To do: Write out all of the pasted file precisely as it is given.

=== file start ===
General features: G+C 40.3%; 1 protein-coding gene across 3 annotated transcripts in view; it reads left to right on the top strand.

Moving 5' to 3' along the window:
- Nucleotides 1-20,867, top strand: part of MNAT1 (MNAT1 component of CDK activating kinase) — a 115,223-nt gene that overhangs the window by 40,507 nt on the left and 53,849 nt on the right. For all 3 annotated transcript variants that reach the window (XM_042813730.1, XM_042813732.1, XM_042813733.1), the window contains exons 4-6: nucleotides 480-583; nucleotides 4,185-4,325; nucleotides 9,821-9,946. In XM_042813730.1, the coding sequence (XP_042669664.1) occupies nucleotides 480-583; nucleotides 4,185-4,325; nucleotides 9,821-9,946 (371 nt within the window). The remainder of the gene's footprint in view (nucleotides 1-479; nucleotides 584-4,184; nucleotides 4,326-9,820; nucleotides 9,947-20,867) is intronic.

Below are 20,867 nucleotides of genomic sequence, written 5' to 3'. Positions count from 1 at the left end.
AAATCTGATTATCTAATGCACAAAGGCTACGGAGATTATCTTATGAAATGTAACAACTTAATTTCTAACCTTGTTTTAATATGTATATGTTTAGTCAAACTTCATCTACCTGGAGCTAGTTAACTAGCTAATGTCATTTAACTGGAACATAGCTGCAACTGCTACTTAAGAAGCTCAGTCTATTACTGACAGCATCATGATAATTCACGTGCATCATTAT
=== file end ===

General features: G+C 40.3%; 1 protein-coding gene across 3 annotated transcripts in view; it reads left to right on the top strand.

Moving 5' to 3' along the window:
- Nucleotides 1-20,867, top strand: part of MNAT1 (MNAT1 component of CDK activating kinase) — a 115,223-nt gene that overhangs the window by 40,507 nt on the left and 53,849 nt on the right. For all 3 annotated transcript variants that reach the window (XM_042813730.1, XM_042813732.1, XM_042813733.1), the window contains exons 4-6: nucleotides 480-583; nucleotides 4,185-4,325; nucleotides 9,821-9,946. In XM_042813730.1, the coding sequence (XP_042669664.1) occupies nucleotides 480-583; nucleotides 4,185-4,325; nucleotides 9,821-9,946 (371 nt within the window). The remainder of the gene's footprint in view (nucleotides 1-479; nucleotides 584-4,184; nucleotides 4,326-9,820; nucleotides 9,947-20,867) is intronic.

Below are 20,867 nucleotides of genomic sequence, written 5' to 3'. Positions count from 1 at the left end.
AAATCTGATTATCTAATGCACAAAGGCTACGGAGATTATCTTATGAAATGTAACAACTTAATTTCTAACCTTGTTTTAATATGTATATGTTTAGTCAAACTTCATCTACCTGGAGCTAGTTAACTAGCTAATGTCATTTAACTGGAACATAGCTGCAACTGCTACTTAAGAAGCTCAGTCTATTACTGACAGCATCATGATAATTCACGTGCATCATTAT